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Posts tagged "Paul Tillich"


What Made Paul Tillich a Conscious Protestant

A timely dose of the controversial theologian doing what he did best, i.e. taking the theology of the cross to its existential limits. Via the introduction to The Protestant Era:

“You cannot reach God by the work of right thinking or by a sacrifice of the intellect or by a submission to strange authorities, [ed: religious or not]… You cannot, and you are not even asked to try it. Neither works of piety nor works of morality nor works of the intellect establish unity with God. They follow from this unity, but they do not make it. They even prevent it if you try to reach it through them. But just as you are justified as a sinner (though unjust, you are just), so in the status of doubt you are in the status of truth. And if all this comes together and you are desperate about the meaning of life, the seriousness of your despair is the expression of the meaning in which you still are living. This unconditional seriousness is the expression of the presence of the divine in the expression of utter separation from it. It is this radical and universal interpretation of the doctrine of justification through faith which has made me a conscious Protestant.” (pg XV)

Faith of Thrones

Faith of Thrones

There are already scores of recaps of Game of Thrones season finale readily available online (see this fine one from NPR for starters). I feel no compulsion to add to the already abundant list. But there was something that stuck out to me that is worth a little reflection. It’s something that has characterized the […]

When the Infinite Becomes Real: Thoughts on <i>The Conjuring 2</i>

When the Infinite Becomes Real: Thoughts on The Conjuring 2

“In and through every preliminary concern the ultimate concern can actualize itself. Whenever this happens, the preliminary concern becomes a possible object of theology. But theology deals with it only in so far as it is a medium, a vehicle, pointing beyond itself.” – Paul Tillich, Systematic Theology Vol. 1 This week I saw The […]

Musical Duo Lowland Hum Talks Freedom, Performancism, and Toulouse-Lautrec

Musical Duo Lowland Hum Talks Freedom, Performancism, and Toulouse-Lautrec

“I hope my body is only a shell, a shadow at dusk, the ring of a bell.” So sings Lowland Hum, husband and wife Daniel and Lauren Goans, in their new song “Older, Wiser.” Lyrics like these, both subtle and intense, reflect the substance of their second full-length project, a self-titled album released this past April. […]

Paul Tillich Is Simul Justus Et Peccator

Perhaps not quite as salacious as Tillich fans or foes might infer from the title, but here, one of our ‘top three’ favorite heretics (Bultmann and Kuyper – just kidding), contributes this gem on justification from his Systematic Theology:

Justification in the objective sense is the eternal act of God by which he accepts as not estranged those who are indeed estranged from him by guilt and the act by which he takes them into unity with him which is manifest in the New Being of Christ. Justification literally means “making just,” namely, making man that which he essentially is and from which he is estranged. If used in this sense, the word would be identical with Sanctification. But the Pauline doctrine of Justification by grace through faith has given the word a meaning which makes it the opposite pole of Sanctification. It is an act of God which is in no way dependent on man, an act in which he accepts him who is unacceptable. In the paradoxical formula, simul peccator, simul justus, which is the core of the Lutheran revolution, the in-spite-of character is decisive for the whole Christian message as the salvation from despair about one’s guilt. It is actually the only way to overcome the anxiety of guilt; it enables man to look away from himself and his state of estrangement and self-destruction to the justifying act of God. He who looks at himself and tries to measure his relation to God by his achievements increases his estrangement and the anxiety of guilt and despair.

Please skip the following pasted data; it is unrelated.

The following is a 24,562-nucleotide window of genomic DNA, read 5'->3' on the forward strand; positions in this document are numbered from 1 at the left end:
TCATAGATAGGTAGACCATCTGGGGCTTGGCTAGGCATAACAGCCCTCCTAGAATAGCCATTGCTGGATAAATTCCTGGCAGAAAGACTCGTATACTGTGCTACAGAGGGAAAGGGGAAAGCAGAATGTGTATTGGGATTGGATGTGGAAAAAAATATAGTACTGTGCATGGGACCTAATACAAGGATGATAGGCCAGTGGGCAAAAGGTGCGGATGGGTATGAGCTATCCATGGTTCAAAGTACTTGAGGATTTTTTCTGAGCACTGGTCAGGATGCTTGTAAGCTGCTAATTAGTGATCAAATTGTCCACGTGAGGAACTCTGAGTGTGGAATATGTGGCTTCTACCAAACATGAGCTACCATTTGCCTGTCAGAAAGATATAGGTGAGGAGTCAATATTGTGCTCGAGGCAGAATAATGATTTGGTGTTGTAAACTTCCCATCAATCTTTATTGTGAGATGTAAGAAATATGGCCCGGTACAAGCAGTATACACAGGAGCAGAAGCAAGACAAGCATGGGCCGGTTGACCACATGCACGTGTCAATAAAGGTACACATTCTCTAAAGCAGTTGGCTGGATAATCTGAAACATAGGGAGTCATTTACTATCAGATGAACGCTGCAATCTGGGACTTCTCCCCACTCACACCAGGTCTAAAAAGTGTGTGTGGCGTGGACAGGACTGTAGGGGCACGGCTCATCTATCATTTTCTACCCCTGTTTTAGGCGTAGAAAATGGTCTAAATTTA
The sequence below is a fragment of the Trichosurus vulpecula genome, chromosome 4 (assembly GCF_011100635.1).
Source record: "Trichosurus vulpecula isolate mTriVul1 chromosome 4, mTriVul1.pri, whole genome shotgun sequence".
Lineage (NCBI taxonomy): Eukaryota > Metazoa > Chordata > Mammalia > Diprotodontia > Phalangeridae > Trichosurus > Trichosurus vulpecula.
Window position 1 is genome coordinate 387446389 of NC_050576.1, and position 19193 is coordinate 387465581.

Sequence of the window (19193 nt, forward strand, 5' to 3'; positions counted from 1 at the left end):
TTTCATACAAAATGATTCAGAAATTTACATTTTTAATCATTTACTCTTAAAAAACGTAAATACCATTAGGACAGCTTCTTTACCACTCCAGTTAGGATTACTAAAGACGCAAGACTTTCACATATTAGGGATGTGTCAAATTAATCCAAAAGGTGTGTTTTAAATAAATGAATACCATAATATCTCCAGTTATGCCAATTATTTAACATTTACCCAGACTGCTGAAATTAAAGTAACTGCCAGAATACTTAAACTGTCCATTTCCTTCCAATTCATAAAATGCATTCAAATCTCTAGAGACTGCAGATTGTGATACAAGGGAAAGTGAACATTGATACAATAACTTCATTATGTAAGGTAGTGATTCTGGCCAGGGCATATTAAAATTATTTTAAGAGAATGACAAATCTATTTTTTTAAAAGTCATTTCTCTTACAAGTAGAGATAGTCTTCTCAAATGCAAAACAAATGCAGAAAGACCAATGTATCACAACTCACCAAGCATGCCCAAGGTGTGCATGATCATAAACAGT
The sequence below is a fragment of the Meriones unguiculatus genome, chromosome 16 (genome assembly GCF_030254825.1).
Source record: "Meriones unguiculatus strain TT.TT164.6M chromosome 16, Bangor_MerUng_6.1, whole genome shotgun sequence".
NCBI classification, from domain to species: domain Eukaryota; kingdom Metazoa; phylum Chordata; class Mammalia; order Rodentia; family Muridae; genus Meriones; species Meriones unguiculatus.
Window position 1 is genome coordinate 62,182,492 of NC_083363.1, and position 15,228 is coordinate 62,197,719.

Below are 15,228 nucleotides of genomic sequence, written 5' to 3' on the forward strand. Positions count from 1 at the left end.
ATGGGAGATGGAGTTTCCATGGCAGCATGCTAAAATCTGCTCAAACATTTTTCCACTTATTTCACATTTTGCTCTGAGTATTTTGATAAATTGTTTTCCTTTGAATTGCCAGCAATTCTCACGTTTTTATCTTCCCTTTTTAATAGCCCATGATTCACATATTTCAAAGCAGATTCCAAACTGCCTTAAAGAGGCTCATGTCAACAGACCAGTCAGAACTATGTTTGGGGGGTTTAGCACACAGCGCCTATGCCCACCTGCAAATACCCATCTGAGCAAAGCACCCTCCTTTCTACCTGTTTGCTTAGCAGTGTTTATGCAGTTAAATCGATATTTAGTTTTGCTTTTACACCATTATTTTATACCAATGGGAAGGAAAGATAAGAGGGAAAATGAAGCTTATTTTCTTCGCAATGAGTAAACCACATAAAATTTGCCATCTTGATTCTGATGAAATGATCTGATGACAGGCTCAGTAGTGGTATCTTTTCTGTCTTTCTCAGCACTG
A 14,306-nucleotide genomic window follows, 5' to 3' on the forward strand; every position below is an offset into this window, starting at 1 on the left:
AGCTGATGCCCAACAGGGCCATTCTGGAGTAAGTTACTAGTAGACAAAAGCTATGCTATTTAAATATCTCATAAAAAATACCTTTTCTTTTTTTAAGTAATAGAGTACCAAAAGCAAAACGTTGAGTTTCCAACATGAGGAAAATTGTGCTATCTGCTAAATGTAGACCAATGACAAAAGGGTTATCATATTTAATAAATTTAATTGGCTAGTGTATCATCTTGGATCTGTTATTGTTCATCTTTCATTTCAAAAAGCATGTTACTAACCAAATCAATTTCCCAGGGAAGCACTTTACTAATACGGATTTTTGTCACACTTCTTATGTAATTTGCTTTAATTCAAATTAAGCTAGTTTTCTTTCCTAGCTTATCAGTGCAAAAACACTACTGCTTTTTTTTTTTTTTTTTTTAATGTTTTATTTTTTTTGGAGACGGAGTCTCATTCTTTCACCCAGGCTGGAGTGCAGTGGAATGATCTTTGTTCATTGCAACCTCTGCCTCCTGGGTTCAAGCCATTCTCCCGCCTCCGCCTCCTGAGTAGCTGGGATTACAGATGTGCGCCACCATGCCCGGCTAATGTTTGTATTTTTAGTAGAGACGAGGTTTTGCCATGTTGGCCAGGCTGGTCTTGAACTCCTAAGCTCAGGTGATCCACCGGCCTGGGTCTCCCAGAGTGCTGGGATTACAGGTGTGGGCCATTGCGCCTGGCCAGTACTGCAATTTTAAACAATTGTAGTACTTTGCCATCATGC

Another Week Ends: Perfectionistic Pride, Spufford Bathes, Country Priests, Shoplifting Grace, Quitting Baseball, Katy Perry, Funeral Selfies, and William Peter Blatty

Another Week Ends: Perfectionistic Pride, Spufford Bathes, Country Priests, Shoplifting Grace, Quitting Baseball, Katy Perry, Funeral Selfies, and William Peter Blatty

1. In the Harvard Business Review, Greg McKeown explores the problem of perfectionism, urging us “Today, Just Be Average”. Easier said than done, but a few of the observations are worth reproducing here, ht RW: Unlike other obsessions and addictions, perfectionism is something a lot of people celebrate, believing it’s an asset. But true perfectionism […]

Paul Tillich on Experienced Grace

Paul Tillich on Experienced Grace

From his The Shaking of the Foundations: It happens, or it does not happen. And certainly it does not happen if we try to force it upon ourselves, just as it shall not happen so long as we think, in our self-complacency, that we have no need of it. Grace strikes us when we are in great pain […]

Addiction, Psychotherapy, and Paul Tillich

Addiction, Psychotherapy, and Paul Tillich

We all have our doubts about Paul Tillich (heresy, philandering, or the embarrassingly earnest Christian existentialist phase you had in college), but he crafted some seriously good Protestant ethics in a small tract called Morality and Beyond. With his trademark psychological acumen, he’s one of the few ethicists who casts the question in Law/Grace terminology. […]